ALAN SAYRENEW ORLEANS (AP) â¿¿ The recent deal for Mississippi-based Hancock Holding Co. to acquire Gulf Coast rival Whitney Holding Corp. foretells how the post-meltdown future of the banking industry may play out. Analysts are forecasting more combinations of regional banking players. One of the architects of the $1.5 billion Hancock-Whitney marriage sees community banks playing a bigger role â¿¿ and likely executing mergers between themselves to provide more lending clout. And banking centers themselves are changing. Whitney will be the last of the classic Louisiana headquartered banks that once included such names as First Commerce Corp., Hibernia Corp. and Premier Bancorp. First Commerce and Premier were swept up in the megabank acquisition craze of the 1990s. Capital One Financial Corp. bought Hibernia in 2005. Hancock bought another pair of Louisiana headquartered banks â¿¿ American Security Bank and American Bank of Baton Rouge â¿¿ as it widened its reach in the '90s. Whitney pulled off more than two dozen other acquisitions from the 1980s to 2008 to spread across the Gulf Coast â¿¿ only to become bogged down in the Florida loan debacle. After Whitney loses its separate identity, the big dog on the block in Louisiana appears to be Lafayette-based Iberiabank Corp., which has a smaller, but feisty rival in its back yard, MidSouth Bancorp Inc. More combinations in the South are inevitable, banking analyst Michael Rose of Raymond James said recently, with Hancock-Whitney likely pointing the way to a new era of mergers and acquisitions following big loan problems in the region and new federal capital requirements. "It's going to force more to the altar," Rose said. Iberiabank has been expanding throughout the post-meltdown, taking over three failed banks in Florida and one in Alabama with the Federal Deposit Insurance Corp. agreeing to share in any resulting loan losses. Hancock took over another failed Florida banking company.
But Hancock chief executive Carl Chaney said recently that the FDIC â¿¿ after shuttering 304 banks since 2009 â¿¿ is tightening its purse strings, making failed bank takeovers less inviting â¿¿ and shifting the focus to live acquisitions.Last week, MidSouth chief executive C.R. "Rusty" Cloutier said his company was "very optimistic about significant opportunities for unassisted, open-bank acquisitions in Louisiana and Texas" â¿¿ the company's home turf. Chaney said there is a myriad of other reasons for banks to combine â¿¿ new regulations and the cost that goes with them, the high cost of technology improvements and the fact that banks that took bailout money from the federal government under the Troubled Asset Relief Program are restricted in acquisition activity. "As the economy heats up a bit, it's natural for banks to want to take advantage of the opportunities that are in their markets," Chaney said. "Banks with TARP will not be able to do that, so that will drive some of the consolidations." Hancock plans to redeem $200 million in preferred stock that Whitney issued to the U.S. Treasury to participate in a TARP-related program designed to provide more money for lending. MidSouth also took money from that program. Iberiabank, on the other hand, took the cash â¿¿ and then gave it back to the government, saying it came with too many strings attached. Chaney said that banks that did not take any direct bailout money have won points with customers. "There is something about regional banking when the country has gone through such a recession," Chaney said. "We find that customers are becoming very loyal to those banks that didn't take TARP funds. We didn't take them and we are proud we didn't." Although Rose and other analysts suggested there are simply too many banks in the United States now, Chaney said smaller community banks are positioned to play a major role in small business lending. He said he expected some of these banks to combine â¿¿ but still remain close to their niche markets and small businesses.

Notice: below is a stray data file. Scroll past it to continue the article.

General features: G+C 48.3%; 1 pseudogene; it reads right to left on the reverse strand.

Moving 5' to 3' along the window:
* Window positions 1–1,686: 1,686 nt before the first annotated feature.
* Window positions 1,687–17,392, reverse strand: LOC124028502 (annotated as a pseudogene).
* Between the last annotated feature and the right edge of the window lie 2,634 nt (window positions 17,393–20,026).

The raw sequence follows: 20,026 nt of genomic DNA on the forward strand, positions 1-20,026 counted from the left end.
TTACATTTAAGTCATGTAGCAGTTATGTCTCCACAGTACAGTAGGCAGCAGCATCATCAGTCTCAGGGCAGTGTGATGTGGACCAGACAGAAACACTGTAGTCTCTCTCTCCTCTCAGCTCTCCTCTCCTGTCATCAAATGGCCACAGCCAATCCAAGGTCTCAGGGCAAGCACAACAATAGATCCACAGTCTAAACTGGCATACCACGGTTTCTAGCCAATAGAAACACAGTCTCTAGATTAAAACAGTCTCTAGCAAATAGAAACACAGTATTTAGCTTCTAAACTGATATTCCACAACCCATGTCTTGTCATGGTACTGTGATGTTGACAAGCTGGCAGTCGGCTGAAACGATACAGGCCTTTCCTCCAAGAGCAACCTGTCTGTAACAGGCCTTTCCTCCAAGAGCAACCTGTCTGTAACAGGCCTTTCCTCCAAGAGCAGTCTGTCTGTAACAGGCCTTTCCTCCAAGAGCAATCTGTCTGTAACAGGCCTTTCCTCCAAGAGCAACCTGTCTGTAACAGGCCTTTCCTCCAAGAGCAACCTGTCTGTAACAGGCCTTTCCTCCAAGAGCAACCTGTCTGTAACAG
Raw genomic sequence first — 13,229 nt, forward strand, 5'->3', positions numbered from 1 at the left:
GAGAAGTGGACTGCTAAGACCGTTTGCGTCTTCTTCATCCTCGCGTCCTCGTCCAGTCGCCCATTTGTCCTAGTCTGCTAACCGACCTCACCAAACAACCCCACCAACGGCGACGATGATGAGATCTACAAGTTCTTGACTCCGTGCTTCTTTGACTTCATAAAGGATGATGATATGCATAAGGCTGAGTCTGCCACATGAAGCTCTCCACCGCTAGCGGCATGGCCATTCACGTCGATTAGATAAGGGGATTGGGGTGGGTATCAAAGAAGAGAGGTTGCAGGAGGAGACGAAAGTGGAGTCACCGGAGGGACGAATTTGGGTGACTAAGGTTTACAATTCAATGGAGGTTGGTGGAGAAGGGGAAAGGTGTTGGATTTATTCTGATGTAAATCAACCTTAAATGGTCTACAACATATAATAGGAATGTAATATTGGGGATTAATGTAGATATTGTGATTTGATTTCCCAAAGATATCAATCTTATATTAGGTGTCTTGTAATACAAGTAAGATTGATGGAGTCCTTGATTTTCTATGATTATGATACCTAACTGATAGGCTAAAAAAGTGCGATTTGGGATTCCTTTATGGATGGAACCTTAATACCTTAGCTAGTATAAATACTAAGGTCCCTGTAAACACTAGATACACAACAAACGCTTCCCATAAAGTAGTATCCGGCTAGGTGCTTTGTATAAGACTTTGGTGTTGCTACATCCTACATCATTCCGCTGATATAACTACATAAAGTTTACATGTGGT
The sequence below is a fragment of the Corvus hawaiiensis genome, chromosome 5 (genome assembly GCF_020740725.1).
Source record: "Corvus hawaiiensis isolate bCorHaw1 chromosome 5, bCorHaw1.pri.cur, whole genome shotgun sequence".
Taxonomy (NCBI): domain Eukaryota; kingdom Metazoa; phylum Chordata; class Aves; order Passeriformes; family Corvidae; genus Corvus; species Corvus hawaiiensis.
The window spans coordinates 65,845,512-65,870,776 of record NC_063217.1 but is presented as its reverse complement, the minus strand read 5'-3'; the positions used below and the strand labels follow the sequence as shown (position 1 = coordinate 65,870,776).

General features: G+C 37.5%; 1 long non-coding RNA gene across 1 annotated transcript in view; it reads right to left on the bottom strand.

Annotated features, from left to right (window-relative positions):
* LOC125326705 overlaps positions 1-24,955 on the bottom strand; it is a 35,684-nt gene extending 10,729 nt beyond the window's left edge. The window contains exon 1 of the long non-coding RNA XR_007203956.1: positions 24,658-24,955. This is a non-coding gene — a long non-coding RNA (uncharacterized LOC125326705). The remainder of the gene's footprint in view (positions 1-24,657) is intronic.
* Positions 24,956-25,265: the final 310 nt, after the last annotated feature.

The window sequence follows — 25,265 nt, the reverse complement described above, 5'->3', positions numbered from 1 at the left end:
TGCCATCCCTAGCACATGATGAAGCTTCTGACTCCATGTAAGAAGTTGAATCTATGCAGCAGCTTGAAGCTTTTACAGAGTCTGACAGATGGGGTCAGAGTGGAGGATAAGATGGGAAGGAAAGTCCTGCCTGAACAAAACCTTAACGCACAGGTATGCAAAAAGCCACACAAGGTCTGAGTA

Peyton Green, a banking analyst with Sterne Agee & Leach, said there might not be an immediate explosion of acquisitions in the South because the region is still working its way out of credit problems."By 2012, it should be an active year. We're still in sort of a transition year," Green said. Rose is looking for a strong industry comeback in the future. "The South shall rise again and these deals are a way to capitalize on that recovery." ___ Alan Sayre is the New Orleans-based business writer for The Associated Press.